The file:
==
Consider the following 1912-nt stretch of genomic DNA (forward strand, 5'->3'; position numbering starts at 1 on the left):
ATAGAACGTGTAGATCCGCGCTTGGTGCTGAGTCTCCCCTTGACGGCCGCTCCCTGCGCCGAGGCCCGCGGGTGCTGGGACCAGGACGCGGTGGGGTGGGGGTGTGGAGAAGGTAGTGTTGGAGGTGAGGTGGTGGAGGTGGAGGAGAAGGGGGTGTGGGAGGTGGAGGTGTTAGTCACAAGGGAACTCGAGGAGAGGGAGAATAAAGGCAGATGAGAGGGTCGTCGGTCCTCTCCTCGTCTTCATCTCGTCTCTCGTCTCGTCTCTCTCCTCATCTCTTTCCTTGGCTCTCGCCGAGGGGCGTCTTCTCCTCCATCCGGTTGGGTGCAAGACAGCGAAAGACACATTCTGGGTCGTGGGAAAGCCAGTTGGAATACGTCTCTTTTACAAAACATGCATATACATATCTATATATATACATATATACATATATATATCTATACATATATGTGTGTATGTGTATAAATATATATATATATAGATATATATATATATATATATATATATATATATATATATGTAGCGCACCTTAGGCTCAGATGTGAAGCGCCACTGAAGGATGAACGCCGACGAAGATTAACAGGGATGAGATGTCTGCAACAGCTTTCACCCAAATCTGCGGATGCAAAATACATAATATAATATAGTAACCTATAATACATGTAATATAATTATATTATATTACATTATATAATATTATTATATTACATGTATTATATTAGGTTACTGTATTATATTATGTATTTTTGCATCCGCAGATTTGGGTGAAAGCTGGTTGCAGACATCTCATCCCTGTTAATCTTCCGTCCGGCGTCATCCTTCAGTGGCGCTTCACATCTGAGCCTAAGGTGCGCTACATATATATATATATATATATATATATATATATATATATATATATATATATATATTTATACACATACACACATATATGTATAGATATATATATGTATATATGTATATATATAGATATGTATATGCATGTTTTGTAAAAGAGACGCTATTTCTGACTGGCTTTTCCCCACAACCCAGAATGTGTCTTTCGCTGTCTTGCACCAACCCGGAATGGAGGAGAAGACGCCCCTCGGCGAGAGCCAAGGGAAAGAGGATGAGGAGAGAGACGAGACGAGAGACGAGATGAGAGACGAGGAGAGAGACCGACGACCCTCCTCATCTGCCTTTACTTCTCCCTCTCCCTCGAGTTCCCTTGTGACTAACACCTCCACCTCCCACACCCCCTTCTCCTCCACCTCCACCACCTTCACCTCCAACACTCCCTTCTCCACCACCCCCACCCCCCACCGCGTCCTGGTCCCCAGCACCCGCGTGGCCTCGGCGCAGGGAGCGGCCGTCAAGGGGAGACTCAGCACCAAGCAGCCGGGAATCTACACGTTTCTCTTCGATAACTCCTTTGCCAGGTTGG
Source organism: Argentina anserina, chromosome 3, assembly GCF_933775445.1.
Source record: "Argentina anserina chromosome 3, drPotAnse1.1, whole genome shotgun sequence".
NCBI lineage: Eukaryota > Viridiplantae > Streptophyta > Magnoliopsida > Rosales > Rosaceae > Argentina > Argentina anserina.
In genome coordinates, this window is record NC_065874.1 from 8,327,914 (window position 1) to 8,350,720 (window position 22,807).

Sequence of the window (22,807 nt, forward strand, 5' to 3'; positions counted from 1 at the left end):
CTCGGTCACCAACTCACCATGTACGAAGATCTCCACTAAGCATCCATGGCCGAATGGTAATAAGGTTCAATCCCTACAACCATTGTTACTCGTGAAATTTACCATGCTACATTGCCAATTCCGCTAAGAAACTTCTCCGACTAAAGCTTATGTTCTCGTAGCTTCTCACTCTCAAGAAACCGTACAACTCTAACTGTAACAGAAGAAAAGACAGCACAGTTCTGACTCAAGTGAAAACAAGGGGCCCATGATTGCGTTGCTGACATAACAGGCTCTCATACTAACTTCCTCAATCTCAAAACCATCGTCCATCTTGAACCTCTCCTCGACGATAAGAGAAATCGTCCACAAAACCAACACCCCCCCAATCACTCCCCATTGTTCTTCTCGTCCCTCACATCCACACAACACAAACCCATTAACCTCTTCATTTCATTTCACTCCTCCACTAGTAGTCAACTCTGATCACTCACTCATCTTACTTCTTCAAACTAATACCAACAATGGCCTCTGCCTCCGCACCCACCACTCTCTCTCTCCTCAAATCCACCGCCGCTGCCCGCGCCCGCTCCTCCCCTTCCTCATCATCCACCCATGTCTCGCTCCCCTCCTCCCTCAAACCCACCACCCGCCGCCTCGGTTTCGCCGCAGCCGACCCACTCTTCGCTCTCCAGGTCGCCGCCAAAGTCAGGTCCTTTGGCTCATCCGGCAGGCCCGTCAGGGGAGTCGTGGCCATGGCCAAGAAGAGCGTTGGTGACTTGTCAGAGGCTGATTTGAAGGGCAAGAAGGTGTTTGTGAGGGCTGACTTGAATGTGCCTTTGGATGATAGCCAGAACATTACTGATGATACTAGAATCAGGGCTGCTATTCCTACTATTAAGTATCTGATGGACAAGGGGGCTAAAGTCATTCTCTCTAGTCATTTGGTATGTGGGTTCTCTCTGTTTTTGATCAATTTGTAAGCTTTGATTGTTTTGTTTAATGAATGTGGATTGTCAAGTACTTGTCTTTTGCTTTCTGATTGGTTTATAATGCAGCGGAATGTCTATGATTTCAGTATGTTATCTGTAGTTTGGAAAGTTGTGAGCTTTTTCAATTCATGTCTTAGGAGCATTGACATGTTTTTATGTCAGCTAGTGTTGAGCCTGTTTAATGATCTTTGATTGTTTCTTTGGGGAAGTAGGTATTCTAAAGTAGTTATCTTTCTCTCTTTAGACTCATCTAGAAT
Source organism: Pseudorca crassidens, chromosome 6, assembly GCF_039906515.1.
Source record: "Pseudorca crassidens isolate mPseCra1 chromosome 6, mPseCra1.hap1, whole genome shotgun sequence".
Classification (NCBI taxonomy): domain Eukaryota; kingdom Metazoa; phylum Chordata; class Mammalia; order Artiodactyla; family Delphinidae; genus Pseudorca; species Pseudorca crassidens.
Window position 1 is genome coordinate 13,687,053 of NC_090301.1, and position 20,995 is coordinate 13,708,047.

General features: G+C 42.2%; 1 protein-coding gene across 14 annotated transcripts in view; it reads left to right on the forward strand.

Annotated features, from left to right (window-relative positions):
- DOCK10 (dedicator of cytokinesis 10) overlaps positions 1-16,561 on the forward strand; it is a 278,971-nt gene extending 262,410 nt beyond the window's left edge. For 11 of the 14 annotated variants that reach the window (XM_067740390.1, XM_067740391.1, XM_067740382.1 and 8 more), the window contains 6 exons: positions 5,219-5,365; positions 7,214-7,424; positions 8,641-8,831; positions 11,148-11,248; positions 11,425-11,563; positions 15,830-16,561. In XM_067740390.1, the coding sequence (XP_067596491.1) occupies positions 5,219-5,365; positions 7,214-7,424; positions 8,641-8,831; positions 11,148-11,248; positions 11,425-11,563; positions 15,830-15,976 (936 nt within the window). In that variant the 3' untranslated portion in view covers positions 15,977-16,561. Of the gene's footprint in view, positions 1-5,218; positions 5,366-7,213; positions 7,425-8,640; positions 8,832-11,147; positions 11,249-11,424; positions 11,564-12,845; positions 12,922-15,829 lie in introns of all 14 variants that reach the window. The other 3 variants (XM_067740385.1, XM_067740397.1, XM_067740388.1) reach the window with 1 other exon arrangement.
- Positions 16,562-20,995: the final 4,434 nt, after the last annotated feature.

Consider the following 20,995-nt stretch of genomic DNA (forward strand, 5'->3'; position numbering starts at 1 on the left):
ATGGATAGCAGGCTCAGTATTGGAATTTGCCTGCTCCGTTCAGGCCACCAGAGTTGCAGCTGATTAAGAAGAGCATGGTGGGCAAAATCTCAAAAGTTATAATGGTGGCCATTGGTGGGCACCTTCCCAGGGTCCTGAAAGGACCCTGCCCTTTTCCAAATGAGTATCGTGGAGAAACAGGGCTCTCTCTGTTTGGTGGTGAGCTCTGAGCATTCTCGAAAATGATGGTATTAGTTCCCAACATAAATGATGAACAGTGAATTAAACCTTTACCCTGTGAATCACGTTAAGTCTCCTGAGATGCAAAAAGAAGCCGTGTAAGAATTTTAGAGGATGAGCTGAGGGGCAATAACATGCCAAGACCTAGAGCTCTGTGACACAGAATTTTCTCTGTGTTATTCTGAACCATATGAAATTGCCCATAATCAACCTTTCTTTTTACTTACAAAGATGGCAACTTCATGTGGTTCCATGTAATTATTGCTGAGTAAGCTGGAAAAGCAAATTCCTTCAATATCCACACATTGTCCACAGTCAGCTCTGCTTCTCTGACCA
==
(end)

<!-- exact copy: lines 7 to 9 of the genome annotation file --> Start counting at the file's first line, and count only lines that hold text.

Sequence of the window (22,807 nt, forward strand, 5' to 3'; positions counted from 1 at the left end):
CTCGGTCACCAACTCACCATGTACGAAGATCTCCACTAAGCATCCATGGCCGAATGGTAATAAGGTTCAATCCCTACAACCATTGTTACTCGTGAAATTTACCATGCTACATTGCCAATTCCGCTAAGAAACTTCTCCGACTAAAGCTTATGTTCTCGTAGCTTCTCACTCTCAAGAAACCGTACAACTCTAACTGTAACAGAAGAAAAGACAGCACAGTTCTGACTCAAGTGAAAACAAGGGGCCCATGATTGCGTTGCTGACATAACAGGCTCTCATACTAACTTCCTCAATCTCAAAACCATCGTCCATCTTGAACCTCTCCTCGACGATAAGAGAAATCGTCCACAAAACCAACACCCCCCCAATCACTCCCCATTGTTCTTCTCGTCCCTCACATCCACACAACACAAACCCATTAACCTCTTCATTTCATTTCACTCCTCCACTAGTAGTCAACTCTGATCACTCACTCATCTTACTTCTTCAAACTAATACCAACAATGGCCTCTGCCTCCGCACCCACCACTCTCTCTCTCCTCAAATCCACCGCCGCTGCCCGCGCCCGCTCCTCCCCTTCCTCATCATCCACCCATGTCTCGCTCCCCTCCTCCCTCAAACCCACCACCCGCCGCCTCGGTTTCGCCGCAGCCGACCCACTCTTCGCTCTCCAGGTCGCCGCCAAAGTCAGGTCCTTTGGCTCATCCGGCAGGCCCGTCAGGGGAGTCGTGGCCATGGCCAAGAAGAGCGTTGGTGACTTGTCAGAGGCTGATTTGAAGGGCAAGAAGGTGTTTGTGAGGGCTGACTTGAATGTGCCTTTGGATGATAGCCAGAACATTACTGATGATACTAGAATCAGGGCTGCTATTCCTACTATTAAGTATCTGATGGACAAGGGGGCTAAAGTCATTCTCTCTAGTCATTTGGTATGTGGGTTCTCTCTGTTTTTGATCAATTTGTAAGCTTTGATTGTTTTGTTTAATGAATGTGGATTGTCAAGTACTTGTCTTTTGCTTTCTGATTGGTTTATAATGCAGCGGAATGTCTATGATTTCAGTATGTTATCTGTAGTTTGGAAAGTTGTGAGCTTTTTCAATTCATGTCTTAGGAGCATTGACATGTTTTTATGTCAGCTAGTGTTGAGCCTGTTTAATGATCTTTGATTGTTTCTTTGGGGAAGTAGGTATTCTAAAGTAGTTATCTTTCTCTCTTTAGACTCATCTAGAAT
Source organism: Pseudorca crassidens, chromosome 6, assembly GCF_039906515.1.